C*H*A*N*R*O*E*U*N

Food for Thought, Thought for Action!

Kalama Sutta-Ten Specific Sources Which Are Not Always True

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The Buddha provides ten specific sources which should not be used to accept a specific teaching as true, without further verification:

Ma anussavena.
Do not believe something just because it has been passed along and retold for many generations. [Simpler: Do not be led by what you are told.]

Ma paramparaya.
Do not believe something merely because it has become a traditional practice. [Do not be led by whatever has been handed down from past generations.]

Ma itikiraya.
Do not believe something simply because it is well-known everywhere. [Do not be led by hearsay or common opinion.]

Ma Pitakasampadanena.
Do not believe something just because it is cited in a text. [Do not be led by what the scriptures say]

Ma takkahetu.
Do not believe something solely on the grounds of logical reasoning. [Do not be led by mere logic.]

Ma nayahetu.
Do not believe something merely because it accords with your philosophy. [Do not be led by mere deduction or inference.]

Ma akaraparivitakkena.
Do not believe something because it appeals to “common sense”. [Do not be led by considering only outward appearance.]

Ma ditthinijjhanakkhantiya.
Do not believe something just because you like the idea. [Do not be led by preconceived notions (and the theory reflected as an approval)]

Ma bhabbarupataya.
Do not believe something because the speaker seems trustworthy. [Do not be led by what seems acceptable; do not be led by what some seeming believable one says.]

Ma samano no garu ti.
Do not believe something thinking, “This is what our teacher says”. [Do not be led by what your teacher tells you is so.]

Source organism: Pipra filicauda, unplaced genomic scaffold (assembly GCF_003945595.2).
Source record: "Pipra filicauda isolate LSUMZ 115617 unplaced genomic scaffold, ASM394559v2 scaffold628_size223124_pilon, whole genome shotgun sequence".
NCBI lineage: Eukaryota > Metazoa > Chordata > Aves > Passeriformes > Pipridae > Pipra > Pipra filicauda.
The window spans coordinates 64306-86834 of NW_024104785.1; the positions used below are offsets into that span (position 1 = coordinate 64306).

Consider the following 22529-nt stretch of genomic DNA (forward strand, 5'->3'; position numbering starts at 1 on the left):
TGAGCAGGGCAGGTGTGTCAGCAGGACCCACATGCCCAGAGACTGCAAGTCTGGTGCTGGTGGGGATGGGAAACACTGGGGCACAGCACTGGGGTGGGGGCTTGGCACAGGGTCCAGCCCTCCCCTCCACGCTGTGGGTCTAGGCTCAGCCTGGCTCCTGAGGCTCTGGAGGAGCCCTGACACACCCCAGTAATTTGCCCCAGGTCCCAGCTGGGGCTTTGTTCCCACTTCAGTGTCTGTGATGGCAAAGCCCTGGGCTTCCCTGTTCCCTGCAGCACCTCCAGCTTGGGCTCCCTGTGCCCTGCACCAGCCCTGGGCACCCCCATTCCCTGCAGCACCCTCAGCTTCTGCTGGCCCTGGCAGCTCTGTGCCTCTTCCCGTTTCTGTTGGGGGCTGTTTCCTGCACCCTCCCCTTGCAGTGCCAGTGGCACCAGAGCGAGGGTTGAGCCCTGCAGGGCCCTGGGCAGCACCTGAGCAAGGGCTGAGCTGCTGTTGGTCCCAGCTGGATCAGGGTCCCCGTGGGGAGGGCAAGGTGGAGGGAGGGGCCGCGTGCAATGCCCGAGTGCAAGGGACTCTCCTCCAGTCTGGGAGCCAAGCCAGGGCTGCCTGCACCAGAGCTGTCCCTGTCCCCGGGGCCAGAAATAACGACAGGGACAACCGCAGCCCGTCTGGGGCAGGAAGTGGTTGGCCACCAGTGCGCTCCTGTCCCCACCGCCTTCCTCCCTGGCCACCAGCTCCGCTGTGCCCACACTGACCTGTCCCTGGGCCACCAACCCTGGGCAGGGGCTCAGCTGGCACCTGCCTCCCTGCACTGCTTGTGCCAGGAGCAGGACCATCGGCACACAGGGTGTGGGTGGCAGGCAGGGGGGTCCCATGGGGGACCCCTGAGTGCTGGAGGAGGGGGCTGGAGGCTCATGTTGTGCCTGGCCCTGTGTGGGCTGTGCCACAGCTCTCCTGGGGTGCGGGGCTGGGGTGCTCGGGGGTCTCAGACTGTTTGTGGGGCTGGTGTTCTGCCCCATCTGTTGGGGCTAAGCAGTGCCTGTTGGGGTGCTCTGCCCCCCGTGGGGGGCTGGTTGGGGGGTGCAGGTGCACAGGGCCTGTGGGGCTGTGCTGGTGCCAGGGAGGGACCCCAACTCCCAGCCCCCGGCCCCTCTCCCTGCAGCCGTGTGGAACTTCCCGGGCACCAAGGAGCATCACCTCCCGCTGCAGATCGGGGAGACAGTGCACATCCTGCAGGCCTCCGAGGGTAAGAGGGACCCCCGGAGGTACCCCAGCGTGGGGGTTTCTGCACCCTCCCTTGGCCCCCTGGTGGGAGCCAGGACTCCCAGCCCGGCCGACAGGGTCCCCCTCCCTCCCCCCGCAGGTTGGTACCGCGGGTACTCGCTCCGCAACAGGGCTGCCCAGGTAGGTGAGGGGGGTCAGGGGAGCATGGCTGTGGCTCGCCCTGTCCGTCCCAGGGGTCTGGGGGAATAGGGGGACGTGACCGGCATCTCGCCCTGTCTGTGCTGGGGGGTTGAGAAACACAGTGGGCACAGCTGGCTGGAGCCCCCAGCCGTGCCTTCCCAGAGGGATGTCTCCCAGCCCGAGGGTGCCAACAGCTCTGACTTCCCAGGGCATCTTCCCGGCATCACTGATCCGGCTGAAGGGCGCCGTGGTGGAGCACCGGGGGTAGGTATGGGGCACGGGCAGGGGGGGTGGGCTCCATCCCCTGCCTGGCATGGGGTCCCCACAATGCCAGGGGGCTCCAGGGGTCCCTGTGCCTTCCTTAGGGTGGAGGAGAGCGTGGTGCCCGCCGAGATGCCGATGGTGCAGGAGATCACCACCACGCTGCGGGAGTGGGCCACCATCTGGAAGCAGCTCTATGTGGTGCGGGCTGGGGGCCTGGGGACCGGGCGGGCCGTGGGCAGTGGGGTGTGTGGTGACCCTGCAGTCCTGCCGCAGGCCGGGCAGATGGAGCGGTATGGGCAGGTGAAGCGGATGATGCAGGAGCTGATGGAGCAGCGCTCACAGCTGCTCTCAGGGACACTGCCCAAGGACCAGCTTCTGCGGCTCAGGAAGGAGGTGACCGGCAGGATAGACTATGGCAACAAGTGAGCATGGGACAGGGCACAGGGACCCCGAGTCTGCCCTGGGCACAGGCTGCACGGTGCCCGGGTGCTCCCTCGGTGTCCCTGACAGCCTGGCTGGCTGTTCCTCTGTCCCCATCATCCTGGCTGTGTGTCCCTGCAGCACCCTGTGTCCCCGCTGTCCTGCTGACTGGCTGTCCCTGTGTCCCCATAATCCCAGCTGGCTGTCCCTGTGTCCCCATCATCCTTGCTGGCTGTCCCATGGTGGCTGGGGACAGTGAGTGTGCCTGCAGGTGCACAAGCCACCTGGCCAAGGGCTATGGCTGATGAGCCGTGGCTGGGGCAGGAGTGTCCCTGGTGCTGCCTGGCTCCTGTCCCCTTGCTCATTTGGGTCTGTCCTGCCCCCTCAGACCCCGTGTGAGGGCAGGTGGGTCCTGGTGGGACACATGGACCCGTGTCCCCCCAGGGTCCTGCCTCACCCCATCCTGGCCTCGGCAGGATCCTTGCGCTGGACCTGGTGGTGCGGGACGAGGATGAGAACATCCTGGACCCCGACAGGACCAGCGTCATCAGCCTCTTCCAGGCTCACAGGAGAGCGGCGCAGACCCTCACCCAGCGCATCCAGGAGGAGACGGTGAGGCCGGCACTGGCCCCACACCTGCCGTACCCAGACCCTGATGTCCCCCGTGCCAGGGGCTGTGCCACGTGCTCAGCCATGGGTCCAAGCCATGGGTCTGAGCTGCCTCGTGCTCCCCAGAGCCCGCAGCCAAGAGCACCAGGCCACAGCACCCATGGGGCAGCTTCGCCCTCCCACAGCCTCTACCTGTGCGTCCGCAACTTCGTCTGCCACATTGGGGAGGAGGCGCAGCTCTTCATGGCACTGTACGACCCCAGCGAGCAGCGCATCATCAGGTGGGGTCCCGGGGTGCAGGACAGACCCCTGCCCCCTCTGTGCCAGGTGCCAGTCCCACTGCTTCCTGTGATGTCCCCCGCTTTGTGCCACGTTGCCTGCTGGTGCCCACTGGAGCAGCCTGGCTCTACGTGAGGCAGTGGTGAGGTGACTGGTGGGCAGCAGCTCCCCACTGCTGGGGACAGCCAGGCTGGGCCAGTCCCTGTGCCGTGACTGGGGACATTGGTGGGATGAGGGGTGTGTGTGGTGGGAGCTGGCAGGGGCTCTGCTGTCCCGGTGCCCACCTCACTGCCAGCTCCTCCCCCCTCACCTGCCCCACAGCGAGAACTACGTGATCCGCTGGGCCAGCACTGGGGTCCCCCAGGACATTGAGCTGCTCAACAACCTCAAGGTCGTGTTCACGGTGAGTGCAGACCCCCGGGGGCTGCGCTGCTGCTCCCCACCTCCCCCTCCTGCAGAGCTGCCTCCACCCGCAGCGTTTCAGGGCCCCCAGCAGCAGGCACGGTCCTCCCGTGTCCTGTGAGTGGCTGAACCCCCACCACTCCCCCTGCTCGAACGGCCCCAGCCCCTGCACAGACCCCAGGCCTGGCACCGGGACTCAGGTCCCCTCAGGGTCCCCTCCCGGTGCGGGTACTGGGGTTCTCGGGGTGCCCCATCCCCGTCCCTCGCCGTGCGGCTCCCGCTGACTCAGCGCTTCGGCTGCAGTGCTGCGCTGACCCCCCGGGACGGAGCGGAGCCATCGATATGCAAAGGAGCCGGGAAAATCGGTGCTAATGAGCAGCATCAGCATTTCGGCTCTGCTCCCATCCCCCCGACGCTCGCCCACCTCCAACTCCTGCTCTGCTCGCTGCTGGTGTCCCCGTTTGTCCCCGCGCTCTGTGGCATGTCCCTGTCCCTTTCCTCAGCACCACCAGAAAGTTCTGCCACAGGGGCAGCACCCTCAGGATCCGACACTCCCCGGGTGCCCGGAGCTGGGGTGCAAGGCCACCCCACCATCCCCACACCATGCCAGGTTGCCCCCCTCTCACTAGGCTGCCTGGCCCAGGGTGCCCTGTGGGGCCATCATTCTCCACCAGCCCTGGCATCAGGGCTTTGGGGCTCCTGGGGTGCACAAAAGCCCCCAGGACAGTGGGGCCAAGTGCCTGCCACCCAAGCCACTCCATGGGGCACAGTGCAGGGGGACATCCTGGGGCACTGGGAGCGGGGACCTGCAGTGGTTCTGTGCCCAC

Kalamas, when you yourselves directly know, “This is [these things are] unwholesome, this is blameworthy, this is condemned or censured by the wise, these things when accepted and practised lead to poverty and harm and suffering,” then you should give them up.
Kalamas, when you yourselves directly know, “These things are wholesome, blameless, praised by the wise; when adopted and carried out they lead to well-being, prosperity and happiness,” then you should accept and practise them.”

Gautama Buddha, Kesaputti Sutta, 5th sutta (sutra) in the Book of Threes (Mahavagga) in the Gradual Sayings (Tika Nipata)

Summary

Sources of wisdom to avoid

The Buddha provides ten specific sources which should not be used to accept a specific teaching as true, without further verification:

  1. Oral history
  2. Traditional
  3. News sources
  4. Scriptures or other official texts
  5. Logical reasoning
  6. Philosophical reasoning
  7. Common sense
  8. One’s own opinions
  9. Authorities or experts
  10. One’s own teacher

 

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